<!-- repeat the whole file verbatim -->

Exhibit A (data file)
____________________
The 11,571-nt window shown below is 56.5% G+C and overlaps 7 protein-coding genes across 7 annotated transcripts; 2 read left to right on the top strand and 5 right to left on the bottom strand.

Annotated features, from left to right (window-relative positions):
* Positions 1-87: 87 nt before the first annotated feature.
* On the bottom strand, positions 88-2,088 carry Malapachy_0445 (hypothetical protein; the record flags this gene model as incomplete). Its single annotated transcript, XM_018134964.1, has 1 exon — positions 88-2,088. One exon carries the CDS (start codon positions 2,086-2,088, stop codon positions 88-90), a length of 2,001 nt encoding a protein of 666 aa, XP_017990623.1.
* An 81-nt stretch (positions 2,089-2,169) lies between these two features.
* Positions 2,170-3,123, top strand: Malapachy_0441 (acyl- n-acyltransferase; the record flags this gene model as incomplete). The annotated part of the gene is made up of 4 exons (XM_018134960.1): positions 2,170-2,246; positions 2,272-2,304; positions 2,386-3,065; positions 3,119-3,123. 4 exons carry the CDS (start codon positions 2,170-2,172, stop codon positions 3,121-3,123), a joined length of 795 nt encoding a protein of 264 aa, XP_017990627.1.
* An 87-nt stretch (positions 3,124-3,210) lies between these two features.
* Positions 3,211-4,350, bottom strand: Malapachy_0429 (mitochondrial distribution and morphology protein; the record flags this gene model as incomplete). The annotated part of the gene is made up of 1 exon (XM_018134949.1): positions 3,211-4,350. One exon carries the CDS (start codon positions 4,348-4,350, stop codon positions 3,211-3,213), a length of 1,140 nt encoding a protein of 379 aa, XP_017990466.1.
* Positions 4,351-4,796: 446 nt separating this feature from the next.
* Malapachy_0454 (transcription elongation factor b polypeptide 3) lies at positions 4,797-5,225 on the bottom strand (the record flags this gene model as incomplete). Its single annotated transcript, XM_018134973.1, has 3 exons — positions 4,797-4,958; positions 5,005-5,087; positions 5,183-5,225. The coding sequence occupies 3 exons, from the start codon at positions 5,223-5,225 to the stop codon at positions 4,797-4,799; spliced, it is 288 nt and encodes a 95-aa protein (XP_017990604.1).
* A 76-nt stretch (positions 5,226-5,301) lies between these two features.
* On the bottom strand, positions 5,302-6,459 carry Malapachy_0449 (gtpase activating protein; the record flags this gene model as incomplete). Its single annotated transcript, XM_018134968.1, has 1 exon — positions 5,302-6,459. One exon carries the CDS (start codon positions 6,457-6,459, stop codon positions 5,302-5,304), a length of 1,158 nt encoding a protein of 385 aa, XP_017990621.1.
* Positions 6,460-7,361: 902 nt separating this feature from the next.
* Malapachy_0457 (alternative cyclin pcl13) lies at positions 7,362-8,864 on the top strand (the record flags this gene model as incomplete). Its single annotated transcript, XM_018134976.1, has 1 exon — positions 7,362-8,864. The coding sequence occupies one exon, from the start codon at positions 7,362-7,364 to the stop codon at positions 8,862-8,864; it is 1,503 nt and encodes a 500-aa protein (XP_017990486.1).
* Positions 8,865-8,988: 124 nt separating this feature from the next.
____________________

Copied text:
The 11,571-nt window shown below is 56.5% G+C and overlaps 7 protein-coding genes across 7 annotated transcripts; 2 read left to right on the top strand and 5 right to left on the bottom strand.

Annotated features, from left to right (window-relative positions):
* Positions 1-87: 87 nt before the first annotated feature.
* On the bottom strand, positions 88-2,088 carry Malapachy_0445 (hypothetical protein; the record flags this gene model as incomplete). Its single annotated transcript, XM_018134964.1, has 1 exon — positions 88-2,088. One exon carries the CDS (start codon positions 2,086-2,088, stop codon positions 88-90), a length of 2,001 nt encoding a protein of 666 aa, XP_017990623.1.
* An 81-nt stretch (positions 2,089-2,169) lies between these two features.
* Positions 2,170-3,123, top strand: Malapachy_0441 (acyl- n-acyltransferase; the record flags this gene model as incomplete). The annotated part of the gene is made up of 4 exons (XM_018134960.1): positions 2,170-2,246; positions 2,272-2,304; positions 2,386-3,065; positions 3,119-3,123. 4 exons carry the CDS (start codon positions 2,170-2,172, stop codon positions 3,121-3,123), a joined length of 795 nt encoding a protein of 264 aa, XP_017990627.1.
* An 87-nt stretch (positions 3,124-3,210) lies between these two features.
* Positions 3,211-4,350, bottom strand: Malapachy_0429 (mitochondrial distribution and morphology protein; the record flags this gene model as incomplete). The annotated part of the gene is made up of 1 exon (XM_018134949.1): positions 3,211-4,350. One exon carries the CDS (start codon positions 4,348-4,350, stop codon positions 3,211-3,213), a length of 1,140 nt encoding a protein of 379 aa, XP_017990466.1.
* Positions 4,351-4,796: 446 nt separating this feature from the next.
* Malapachy_0454 (transcription elongation factor b polypeptide 3) lies at positions 4,797-5,225 on the bottom strand (the record flags this gene model as incomplete). Its single annotated transcript, XM_018134973.1, has 3 exons — positions 4,797-4,958; positions 5,005-5,087; positions 5,183-5,225. The coding sequence occupies 3 exons, from the start codon at positions 5,223-5,225 to the stop codon at positions 4,797-4,799; spliced, it is 288 nt and encodes a 95-aa protein (XP_017990604.1).
* A 76-nt stretch (positions 5,226-5,301) lies between these two features.
* On the bottom strand, positions 5,302-6,459 carry Malapachy_0449 (gtpase activating protein; the record flags this gene model as incomplete). Its single annotated transcript, XM_018134968.1, has 1 exon — positions 5,302-6,459. One exon carries the CDS (start codon positions 6,457-6,459, stop codon positions 5,302-5,304), a length of 1,158 nt encoding a protein of 385 aa, XP_017990621.1.
* Positions 6,460-7,361: 902 nt separating this feature from the next.
* Malapachy_0457 (alternative cyclin pcl13) lies at positions 7,362-8,864 on the top strand (the record flags this gene model as incomplete). Its single annotated transcript, XM_018134976.1, has 1 exon — positions 7,362-8,864. The coding sequence occupies one exon, from the start codon at positions 7,362-7,364 to the stop codon at positions 8,862-8,864; it is 1,503 nt and encodes a 500-aa protein (XP_017990486.1).
* Positions 8,865-8,988: 124 nt separating this feature from the next.